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Wednesday, June 11, 2014

The "Fun Curve" of Flying

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One of the ways learning to fly changes your life is that it presents you with challenges that you can either face up to or run away from. Dealing with these teaches you about who you are and makes you better at dealing with life's obstacles.

One of these challenges is dealing with learning how to press on even when things aren't as fun. Life itself is a series of ups and downs with its good times and its bad times, and flying is just life on a smaller scale.

Unlike life, however, I have a map for you that will tell you when the good times will be and when the not-so-good times will come. I call it the "Fun Curve":

Click image to embiggen.
It is divided into five stages, with an angry red box in the middle where pilots are made and sorted out from regular people. These stages are:

1. New maneuvers: Everything is brand new and it is amazing. You have no idea what you're doing, but who cares? Just being in the air is as fun as can be, and there's plenty of time to get good at all this stuff later!

2. Pre-solo: There's the first sharp dip in the Fun Curve. You're testing out 50 different ways not to land an airplane, and halfway through you start to wonder if you'll ever get it right. That's when you enter the red box. Those with persistence will be rewarded with even less fun, as flying around in circles around the pattern time after time after time gets wearisome. Just as it gets so close to the bottom as to try even a saint's patience, you get that first solo and things are way more fun again! Those without persistence drop out before that unforgettable day.

3. Post-solo / Cross-country: You've shown you can fly all by yourself, and now you can go out into the practice area and practice what you want, when you want, for as long as you want, without some constant chattering in your ear coming from the right seat. After that, cross country flights take a lot of planning, but they're fun because you're going places you've never been. That's great until it's time for...

4. Checkride preparation: The second sharp dip in the Fun Curve, and the second most common place where non-pilots fall by the wayside. You've spent all that time practicing on your own, thinking you were doing pretty well, and now the right seat is filled with an irritating yipping instructor again. You do the same things over and over again—again. When you're not flying, you're studying for the oral portion. When you're not studying for the oral, you're wondering if you'll pass the flight portion. If you stick with it, eventually you end up getting that second big instructor signoff: the practical test endorsement. You pass and end up as a...

5. Licensed pilot: This is where the one line splits into two.

The green line represents those who continue to learn and master the art of flying. With most things in life, the better you are at something, the more you enjoy it. The more you enjoy it, the better you get at it, so this line goes slowly but steadily upward.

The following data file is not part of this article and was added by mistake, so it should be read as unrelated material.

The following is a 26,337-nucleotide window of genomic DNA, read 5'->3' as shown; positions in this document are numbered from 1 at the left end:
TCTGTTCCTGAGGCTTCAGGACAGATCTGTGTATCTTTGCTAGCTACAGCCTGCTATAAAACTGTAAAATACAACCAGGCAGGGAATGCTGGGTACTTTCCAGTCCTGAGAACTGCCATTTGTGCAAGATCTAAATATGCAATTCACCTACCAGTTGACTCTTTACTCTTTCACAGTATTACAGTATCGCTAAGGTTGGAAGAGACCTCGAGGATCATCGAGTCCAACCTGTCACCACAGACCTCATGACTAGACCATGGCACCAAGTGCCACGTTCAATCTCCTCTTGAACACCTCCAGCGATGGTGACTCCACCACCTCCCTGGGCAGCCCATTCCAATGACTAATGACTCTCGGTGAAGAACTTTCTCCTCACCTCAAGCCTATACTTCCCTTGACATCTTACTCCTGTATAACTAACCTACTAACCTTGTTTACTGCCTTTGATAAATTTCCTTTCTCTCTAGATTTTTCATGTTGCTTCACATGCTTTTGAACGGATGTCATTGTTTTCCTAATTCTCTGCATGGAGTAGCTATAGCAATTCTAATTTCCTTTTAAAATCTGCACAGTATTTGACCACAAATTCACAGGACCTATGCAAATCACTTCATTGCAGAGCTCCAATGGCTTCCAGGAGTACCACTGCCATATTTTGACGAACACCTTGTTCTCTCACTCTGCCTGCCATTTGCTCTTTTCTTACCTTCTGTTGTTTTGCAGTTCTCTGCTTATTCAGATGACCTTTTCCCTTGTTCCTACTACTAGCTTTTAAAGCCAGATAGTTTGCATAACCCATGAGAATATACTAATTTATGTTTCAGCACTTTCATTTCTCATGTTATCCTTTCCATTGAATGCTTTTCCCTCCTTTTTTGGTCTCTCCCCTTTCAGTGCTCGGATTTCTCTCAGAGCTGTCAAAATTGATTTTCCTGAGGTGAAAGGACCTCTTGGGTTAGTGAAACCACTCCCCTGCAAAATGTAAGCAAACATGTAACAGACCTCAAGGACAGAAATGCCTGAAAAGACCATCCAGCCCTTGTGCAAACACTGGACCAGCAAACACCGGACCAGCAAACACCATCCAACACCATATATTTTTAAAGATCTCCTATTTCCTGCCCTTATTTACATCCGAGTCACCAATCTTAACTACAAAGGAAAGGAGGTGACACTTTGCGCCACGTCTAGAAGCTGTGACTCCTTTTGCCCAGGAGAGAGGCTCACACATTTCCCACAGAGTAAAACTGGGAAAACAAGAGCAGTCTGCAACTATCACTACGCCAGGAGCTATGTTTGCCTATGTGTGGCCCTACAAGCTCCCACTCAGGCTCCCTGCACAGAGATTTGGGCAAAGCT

The red line represents those who (in what is an unfortunately common trajectory) stop improving their skills after they pass. Eventually they've seen all their buddies' houses from the air and eaten all the $100 hamburgers they wanted. After that, flying gets dull for them, and they often stop flying altogether.

For the second group, there are two pieces of good news. First, it's often possible to become one of the green liners by deciding to pursue an instrument rating or a tailwheel endorsement or a seaplane rating or doing any of dozens of things that bring the spark of newness back into flying. Second, even if you do drop out for years, after you have your license it's good forever. All you have to do is get with an instructor, brush off the rust, and get back in the air.

The two main things to take from this curve are:

First, if you're at a point in your training that you're starting to doubt whether you'll ever make it (or perhaps you've already dropped out because you thought you where the only one to ever have trouble learning to land an airplane), you can see that you're going through the same thing the other 600,000+ pilots in the United States went through, too. If they could make it, then so can you.

Second, you can see that the curve shoots up sharply after the low points. That's my way of saying, "It may suck right now, but once you get through it, it's fun again. Trust me."

Just like anything involving human behavior and psychology, this curve will not be identical for everyone. However, I've seen this pattern so many times in so many students that it probably won't be too far off for you. If you'd like to share your own experience, leave a comment below.

The author is an airline pilot, flight instructor, and adjunct college professor teaching aviation ground schools. He holds an ATP certificate with a DHC-8 type rating, as well as CFI, CFII, MEI, AGI, and IGI certificates, and is a FAASafety Team representative and Master-level participant in the FAA's WINGS program. He is on Facebook as Larry the Flying Guy, has a Larry the Flying Guy YouTube channel, and is on Twitter as @Lairspeed.

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